By John Dance
It’s only been a year and a half, but Capital Ward councillor Shawn Menard has been vocal and effective in advancing the interests of the ward, its communities and the direction of the city. A key reason for this is the support of his four staff advisors, three of whom have been with him since the beginning of his term.
Whether it’s COVID-19, the climate-change emergency, Lansdowne, pushing back against excessive development proposals, affordable housing or LRT transparency, his team has passionately done the necessary research, consultation and policy development while simultaneously handling daily requests and questions from residents.
Ariela Kay Summit, Miles Krauter, Mélanie Boyer and Jonathan McLeod each brought varied and rich experience to the office when they were hired. Each has two basic roles – to cover the issues for assigned communities and to be lead on specific files.
For instance, McLeod is the Glebe-Annex-Dow’s Lake representative, but he also handles transit and transportation files and is the lead for public communications, briefing notes, policy papers and reports.
All four advisors relish the mix of broad policy issues and the nitty-gritty. “There’s a variety of things, it’s never boring and often difficult,” says Krauter, noting how the range of issues and working with residents makes the job very “grounding.”
“The appeal of the job comes from actually being able to accomplish something that has a direct impact on others,” says McLeod. He cites initiatives like the restoration of the Mutchmor rink as examples of “fostering communities that are better for everybody’s physical and mental well-being. We’re not just pushing paper – we are all working together to advance a city-wide vision.”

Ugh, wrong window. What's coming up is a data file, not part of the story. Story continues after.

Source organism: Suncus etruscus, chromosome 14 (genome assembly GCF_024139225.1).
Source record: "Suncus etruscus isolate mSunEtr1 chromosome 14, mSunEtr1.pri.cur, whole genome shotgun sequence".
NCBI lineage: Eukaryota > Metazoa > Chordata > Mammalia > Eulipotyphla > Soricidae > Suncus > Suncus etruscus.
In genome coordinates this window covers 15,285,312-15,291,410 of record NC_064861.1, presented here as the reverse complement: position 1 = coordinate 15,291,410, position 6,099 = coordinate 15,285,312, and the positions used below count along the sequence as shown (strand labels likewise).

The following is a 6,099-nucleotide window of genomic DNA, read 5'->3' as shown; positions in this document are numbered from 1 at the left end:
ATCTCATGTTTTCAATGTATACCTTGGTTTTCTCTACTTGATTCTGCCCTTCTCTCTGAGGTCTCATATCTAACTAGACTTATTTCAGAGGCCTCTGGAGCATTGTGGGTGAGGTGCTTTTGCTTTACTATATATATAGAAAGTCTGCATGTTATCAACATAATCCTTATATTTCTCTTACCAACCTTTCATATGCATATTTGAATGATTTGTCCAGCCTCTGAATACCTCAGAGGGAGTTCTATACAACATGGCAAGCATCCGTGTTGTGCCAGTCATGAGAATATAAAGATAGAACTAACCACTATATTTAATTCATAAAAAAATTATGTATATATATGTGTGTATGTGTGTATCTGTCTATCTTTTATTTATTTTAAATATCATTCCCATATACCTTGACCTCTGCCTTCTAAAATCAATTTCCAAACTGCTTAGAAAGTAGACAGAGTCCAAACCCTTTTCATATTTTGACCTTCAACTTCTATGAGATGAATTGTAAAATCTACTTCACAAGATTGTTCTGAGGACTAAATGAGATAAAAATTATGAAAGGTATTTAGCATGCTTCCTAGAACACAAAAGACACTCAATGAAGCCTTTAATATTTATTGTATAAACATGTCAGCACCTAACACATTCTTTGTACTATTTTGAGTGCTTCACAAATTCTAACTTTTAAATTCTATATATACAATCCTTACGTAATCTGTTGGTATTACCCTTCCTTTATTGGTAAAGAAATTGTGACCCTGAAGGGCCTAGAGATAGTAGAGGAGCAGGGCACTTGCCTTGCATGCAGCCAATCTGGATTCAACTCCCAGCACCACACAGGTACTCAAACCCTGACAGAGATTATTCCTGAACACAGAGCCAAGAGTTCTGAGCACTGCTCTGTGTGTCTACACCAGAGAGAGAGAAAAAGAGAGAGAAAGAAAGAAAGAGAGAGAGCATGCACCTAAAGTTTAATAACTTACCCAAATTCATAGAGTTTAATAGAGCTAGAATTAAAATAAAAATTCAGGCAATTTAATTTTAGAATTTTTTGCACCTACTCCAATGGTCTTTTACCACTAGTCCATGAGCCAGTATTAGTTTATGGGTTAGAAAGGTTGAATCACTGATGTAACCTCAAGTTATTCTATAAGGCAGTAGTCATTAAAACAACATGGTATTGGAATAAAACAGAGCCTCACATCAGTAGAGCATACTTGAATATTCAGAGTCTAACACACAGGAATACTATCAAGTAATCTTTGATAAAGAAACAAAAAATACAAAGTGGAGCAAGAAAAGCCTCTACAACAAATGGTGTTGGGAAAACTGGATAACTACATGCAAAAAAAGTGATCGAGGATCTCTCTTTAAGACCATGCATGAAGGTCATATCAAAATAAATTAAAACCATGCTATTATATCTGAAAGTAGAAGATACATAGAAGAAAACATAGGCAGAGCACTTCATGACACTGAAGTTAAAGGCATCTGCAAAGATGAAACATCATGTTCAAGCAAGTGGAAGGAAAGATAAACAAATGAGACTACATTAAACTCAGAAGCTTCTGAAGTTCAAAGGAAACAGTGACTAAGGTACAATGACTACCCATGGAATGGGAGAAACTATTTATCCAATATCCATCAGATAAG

The four advisors and a student intern all work in the small open space in front of Menard’s office at city hall. The phone rings continually and a white board listing both long-term priorities and immediate projects and tasks is easily visible to all. In terms of residents’ calls and emails, 40 per cent during the winter are about snow and ice clearing, 16 per cent are vehicle complaints, 11 per cent are about infrastructure issues, 10 per cent relate to neighbours, development and business, eight per cent are for water and hydro matters, another eight per cent are transit-related and seven per cent are about parks, environment and miscellaneous.
“We truly all work together in this office,” says Boyer, “but my main responsibility is organizing Shawn’s day – scheduling meetings, making sure he has time to eat lunch – as well as triaging emails we receive from constituents to the right person’s inbox. I answer the phone with the help of our placement student and take care of service requests from our residents.”
She says the best way to contact the office with an issue is to email email@example.com “with as much detail as possible,” because the councillor’s office may not be aware of the background. She then assigns the issue to one of her colleagues and tracks it, unless it’s a Heron Park issue, in which case she will follow up herself.
So what are the challenges of the job? McLeod says it “can be difficult trying to harness the power of the city because it is a dispersed city with desires that have severe detrimental impacts on our ward.” He also notes that “the rules and protocols of the bureaucracy restrict us.” On other fundamental problems, such as the implementation of photo radar, McLeod points out that “the city is hamstrung by the province.”
As well as being the go-to person for the Glebe, Annex and Dow’s Lake neighbourhoods, McLeod’s files include Lansdowne, the Bank Street height and character study and heritage.
McLeod has a background in corporate communications. He spent the previous decade working in marketing and communications in the information technology and human resources staffing industries. In addition, he covered local politics as a columnist for the Ottawa Sun and Ottawa Citizen as well as the Glebe Report and Centretown Buzz. He was born and raised in Ottawa and has lived in the ward for the last eight years.
John Dance is an Old Ottawa East resident who takes a keen interest in the beauty and smooth functioning of the city.